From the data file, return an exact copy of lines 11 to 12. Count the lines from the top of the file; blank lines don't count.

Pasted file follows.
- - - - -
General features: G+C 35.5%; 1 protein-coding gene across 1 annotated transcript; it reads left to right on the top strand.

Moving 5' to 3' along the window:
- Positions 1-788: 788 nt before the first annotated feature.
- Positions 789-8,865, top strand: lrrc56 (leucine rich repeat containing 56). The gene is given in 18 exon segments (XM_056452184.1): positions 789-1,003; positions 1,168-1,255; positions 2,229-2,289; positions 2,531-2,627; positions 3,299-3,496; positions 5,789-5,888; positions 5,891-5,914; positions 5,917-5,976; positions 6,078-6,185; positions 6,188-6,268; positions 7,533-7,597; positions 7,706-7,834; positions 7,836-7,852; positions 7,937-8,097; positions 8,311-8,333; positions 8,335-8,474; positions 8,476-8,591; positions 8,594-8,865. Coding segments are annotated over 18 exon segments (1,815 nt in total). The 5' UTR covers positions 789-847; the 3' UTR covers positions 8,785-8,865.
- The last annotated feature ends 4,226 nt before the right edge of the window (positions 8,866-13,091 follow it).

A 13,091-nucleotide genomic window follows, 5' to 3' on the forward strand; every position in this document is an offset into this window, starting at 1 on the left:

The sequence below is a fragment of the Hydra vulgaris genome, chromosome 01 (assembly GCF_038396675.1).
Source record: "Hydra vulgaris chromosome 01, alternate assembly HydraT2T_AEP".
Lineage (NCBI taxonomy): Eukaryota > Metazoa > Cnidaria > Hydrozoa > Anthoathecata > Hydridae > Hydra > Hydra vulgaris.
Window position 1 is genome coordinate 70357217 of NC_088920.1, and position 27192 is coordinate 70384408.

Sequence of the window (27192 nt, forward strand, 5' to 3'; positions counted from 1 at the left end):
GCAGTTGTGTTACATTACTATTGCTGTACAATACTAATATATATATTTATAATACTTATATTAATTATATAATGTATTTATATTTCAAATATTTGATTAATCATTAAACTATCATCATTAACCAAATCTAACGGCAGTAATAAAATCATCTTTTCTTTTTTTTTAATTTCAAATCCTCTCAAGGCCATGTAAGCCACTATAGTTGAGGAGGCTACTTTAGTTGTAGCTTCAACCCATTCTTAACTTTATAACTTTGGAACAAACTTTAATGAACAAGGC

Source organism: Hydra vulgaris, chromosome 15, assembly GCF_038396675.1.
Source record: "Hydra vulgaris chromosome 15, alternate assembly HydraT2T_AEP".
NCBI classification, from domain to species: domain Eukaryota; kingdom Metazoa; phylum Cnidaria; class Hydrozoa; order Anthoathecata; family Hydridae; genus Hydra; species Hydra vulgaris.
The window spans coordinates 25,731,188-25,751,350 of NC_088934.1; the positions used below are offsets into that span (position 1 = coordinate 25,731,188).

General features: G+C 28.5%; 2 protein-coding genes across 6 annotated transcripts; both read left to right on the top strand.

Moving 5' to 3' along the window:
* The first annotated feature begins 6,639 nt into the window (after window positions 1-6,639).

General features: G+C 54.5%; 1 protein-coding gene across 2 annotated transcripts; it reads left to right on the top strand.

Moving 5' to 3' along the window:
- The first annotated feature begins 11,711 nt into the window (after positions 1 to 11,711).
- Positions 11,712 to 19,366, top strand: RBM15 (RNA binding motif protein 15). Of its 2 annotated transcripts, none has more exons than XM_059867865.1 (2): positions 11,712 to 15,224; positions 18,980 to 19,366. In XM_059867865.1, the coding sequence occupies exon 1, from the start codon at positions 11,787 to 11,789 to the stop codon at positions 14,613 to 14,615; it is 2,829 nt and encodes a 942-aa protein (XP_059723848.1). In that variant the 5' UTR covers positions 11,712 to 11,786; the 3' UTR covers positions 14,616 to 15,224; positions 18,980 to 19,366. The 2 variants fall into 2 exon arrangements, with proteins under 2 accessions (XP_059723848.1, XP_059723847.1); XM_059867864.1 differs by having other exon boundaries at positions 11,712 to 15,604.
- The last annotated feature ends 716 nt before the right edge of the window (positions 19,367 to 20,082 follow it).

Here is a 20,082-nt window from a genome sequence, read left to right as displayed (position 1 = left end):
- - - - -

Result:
Sequence of the window (27192 nt, forward strand, 5' to 3'; positions counted from 1 at the left end):
GCAGTTGTGTTACATTACTATTGCTGTACAATACTAATATATATATTTATAATACTTATATTAATTATATAATGTATTTATATTTCAAATATTTGATTAATCATTAAACTATCATCATTAACCAAATCTAACGGCAGTAATAAAATCATCTTTTCTTTTTTTTTAATTTCAAATCCTCTCAAGGCCATGTAAGCCACTATAGTTGAGGAGGCTACTTTAGTTGTAGCTTCAACCCATTCTTAACTTTATAACTTTGGAACAAACTTTAATGAACAAGGC